COLUMBIA — Farmers are paying close attention to their corn crop and the weather as the corn's most important growing period is coming to an end.
The hot, dry weather of the past few weeks made it difficult for much of the corn crop to successfully pollinate. This has led to 45 percent of the corn crop in central Missouri being deemed of “very poor” quality, according to the U.S. Department of Agriculture.
The heat and lack of moisture is the main problem. On Wednesday, U.S. Sens. Roy Blunt, R-Mo., and Claire McCaskill, D-Mo., sent a letter to U.S. Department of Agriculture Secretary Thomas Vilsack asking him to grant Gov. Jay Nixon's request for a primary disaster declaration for 114 counties in Missouri, the Associated Press reported.
The request is due to the losses sustained by farmers and ranchers as a result of the extreme drought. The declaration would allow them to qualify for Farm Service Agency emergency loans, emergency grazing and haying and other financial assistance.
Robert Garino, director of the Missouri Field Office of the USDA-National Agricultural Statistics Service, said the heat and drought are a double-whammy for crops. The heat causes them to need more moisture because they lose so much, but drought denies them water.
“The problem compounds itself,” Garino said. “If it were wet and hot, it would be one thing."
Mid-June to mid-July is a critical time for corn because that's when pollination occurs, Garino said. Each strand of silk on the ear of corn that is pollinated creates a single kernel on the cob, according to a news release from of the University of Missouri Cooperative Media Group.
Temperatures above 95 can kill pollen and cause silk to shrivel, according to an explanatory article by Bob Nielsen of the Agronomy Department at Purdue University.
There is an “overall high stress level among the farmers,” Missouri Corn spokeswoman Becky Frankenbach said.
The latest drought monitor issued by the National Weather Service on Tuesday showed nearly all of Missouri, including Boone County, in severe drought. The Bootheel is experiencing extreme drought, while the northwest corner of the state was in moderate drought.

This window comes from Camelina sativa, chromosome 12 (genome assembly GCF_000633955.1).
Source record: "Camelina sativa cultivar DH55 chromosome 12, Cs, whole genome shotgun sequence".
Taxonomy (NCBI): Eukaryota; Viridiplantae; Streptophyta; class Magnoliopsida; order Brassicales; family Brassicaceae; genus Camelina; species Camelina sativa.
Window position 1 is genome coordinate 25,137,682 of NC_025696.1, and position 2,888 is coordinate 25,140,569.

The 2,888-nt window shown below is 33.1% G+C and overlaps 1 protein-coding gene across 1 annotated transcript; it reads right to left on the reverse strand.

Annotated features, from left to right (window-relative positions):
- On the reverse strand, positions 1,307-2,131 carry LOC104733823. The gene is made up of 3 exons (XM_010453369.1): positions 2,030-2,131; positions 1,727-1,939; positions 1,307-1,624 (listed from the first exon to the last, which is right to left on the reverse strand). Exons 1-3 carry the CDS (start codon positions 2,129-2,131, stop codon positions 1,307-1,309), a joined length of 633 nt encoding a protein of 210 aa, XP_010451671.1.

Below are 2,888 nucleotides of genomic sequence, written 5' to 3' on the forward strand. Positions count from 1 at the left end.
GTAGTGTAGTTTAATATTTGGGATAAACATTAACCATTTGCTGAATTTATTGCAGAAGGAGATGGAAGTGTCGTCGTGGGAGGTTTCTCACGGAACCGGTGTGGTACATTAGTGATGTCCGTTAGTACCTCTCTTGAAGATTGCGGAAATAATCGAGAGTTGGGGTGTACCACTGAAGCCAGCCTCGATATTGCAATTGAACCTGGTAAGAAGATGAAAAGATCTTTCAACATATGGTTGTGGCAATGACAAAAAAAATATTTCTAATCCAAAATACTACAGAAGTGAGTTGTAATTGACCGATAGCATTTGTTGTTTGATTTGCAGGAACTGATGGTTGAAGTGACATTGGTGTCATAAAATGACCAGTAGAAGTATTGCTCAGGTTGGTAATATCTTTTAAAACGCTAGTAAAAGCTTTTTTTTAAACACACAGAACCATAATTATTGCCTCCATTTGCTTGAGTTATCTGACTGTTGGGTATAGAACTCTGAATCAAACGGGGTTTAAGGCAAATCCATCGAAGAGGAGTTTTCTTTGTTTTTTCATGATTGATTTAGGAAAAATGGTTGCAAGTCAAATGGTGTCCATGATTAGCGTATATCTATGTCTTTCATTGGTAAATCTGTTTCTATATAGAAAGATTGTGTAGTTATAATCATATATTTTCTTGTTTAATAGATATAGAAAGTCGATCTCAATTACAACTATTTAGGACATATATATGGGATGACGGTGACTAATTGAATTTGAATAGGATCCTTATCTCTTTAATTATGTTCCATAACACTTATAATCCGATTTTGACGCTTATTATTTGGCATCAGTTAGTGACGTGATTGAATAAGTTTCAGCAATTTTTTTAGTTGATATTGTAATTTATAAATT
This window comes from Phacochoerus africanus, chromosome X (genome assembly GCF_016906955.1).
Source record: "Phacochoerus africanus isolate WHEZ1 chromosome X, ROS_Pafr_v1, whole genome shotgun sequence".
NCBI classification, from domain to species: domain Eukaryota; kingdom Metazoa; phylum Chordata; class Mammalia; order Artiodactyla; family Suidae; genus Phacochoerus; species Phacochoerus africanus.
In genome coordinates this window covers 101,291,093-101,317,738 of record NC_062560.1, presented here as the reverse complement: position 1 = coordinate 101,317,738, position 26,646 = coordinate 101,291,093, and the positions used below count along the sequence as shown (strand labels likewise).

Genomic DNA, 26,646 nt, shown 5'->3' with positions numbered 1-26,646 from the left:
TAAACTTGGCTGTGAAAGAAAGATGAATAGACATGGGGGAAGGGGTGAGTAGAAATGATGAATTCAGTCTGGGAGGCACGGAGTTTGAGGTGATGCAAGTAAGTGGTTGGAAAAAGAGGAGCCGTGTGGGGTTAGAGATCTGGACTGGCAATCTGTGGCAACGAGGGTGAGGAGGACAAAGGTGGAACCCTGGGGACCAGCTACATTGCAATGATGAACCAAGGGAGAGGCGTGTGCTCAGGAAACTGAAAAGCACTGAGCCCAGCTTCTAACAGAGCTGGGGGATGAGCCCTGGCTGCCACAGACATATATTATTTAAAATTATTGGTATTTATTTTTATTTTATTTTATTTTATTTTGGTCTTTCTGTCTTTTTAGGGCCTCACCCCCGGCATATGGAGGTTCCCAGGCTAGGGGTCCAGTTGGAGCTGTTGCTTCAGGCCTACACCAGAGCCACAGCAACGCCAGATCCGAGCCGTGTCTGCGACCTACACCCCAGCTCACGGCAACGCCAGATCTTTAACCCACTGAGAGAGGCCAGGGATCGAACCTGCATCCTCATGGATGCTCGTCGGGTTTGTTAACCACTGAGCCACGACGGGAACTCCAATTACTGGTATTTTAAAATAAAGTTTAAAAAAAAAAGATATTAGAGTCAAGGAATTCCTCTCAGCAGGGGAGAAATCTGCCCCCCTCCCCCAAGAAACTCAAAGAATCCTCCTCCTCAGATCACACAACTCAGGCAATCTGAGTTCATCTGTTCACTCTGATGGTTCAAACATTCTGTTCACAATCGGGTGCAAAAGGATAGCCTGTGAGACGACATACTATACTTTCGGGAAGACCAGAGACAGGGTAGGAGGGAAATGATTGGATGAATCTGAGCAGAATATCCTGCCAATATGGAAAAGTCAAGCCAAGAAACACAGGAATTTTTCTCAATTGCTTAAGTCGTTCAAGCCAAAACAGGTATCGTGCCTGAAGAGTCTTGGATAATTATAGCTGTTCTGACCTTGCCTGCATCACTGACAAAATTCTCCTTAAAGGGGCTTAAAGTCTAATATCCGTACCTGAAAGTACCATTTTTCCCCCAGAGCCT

Nathan Fields, director of biotechnology and economic analysis for the National Corn Growers Association, said in a news release from AccuWeather.com that farmers to the north "have a tremendous amount of yield potential left in their crop, provided they get timely rains."
But agricultural meterologists for AccuWeather worry that new and frequent waves of heat extending into mid-August will further stress crops over the Midwest.
Dealing with the weather is “part of the business,” said Kelly Forck, a farmer near Jefferson City who grows corn and soybeans. Even with the inch of rain his area got over the weekend, he still needs quite a bit more to replenish moisture lost during the recent dry heat wave.
Many farmers planted their crops early this year because of the warm, dry spring. While this allowed the plant to grow before the intense heat, it also made the critical pollination period occur right during the worst of heat, Garino said.
The early planting bumped up the entire process for growing corn this year. Many farmers started irrigating about a month earlier than usual. This increased the expense, time and energy for some farmers, Frankenbach said.
Farmers will also harvest their corn early; Garino said most corn will be harvested between August and October.
On Aug. 10, the USDA will release the first yield survey of corn for the year, Garino said. The yield survey will include information about measurements of the corn, as well as expected turnout for the rest of the corn crop.
The national yield estimate for corn dropped from 166 bushels per acre to 146 bushels per acre this July, according to the USDA.
Many crop producers have been looking for insurance options to help relieve some of the troubles the discouraging corn crop might pose, according to another news release by the Cooperative Media Group. It offered several alternatives for farmers:
- Harvest the crop early and use it as silage so it can later be fed to livestock. Farmers who choose that route would have the opportunity to plant another crop, such as soybeans.
- Simply wait out the season, then report the yields to the crop insurance company, which could, in turn, give the farmer some type of compensation for reduced yields.
Farmers should first contact their crop insurance company before making any decisions.
Supervising editor is Scott Swafford.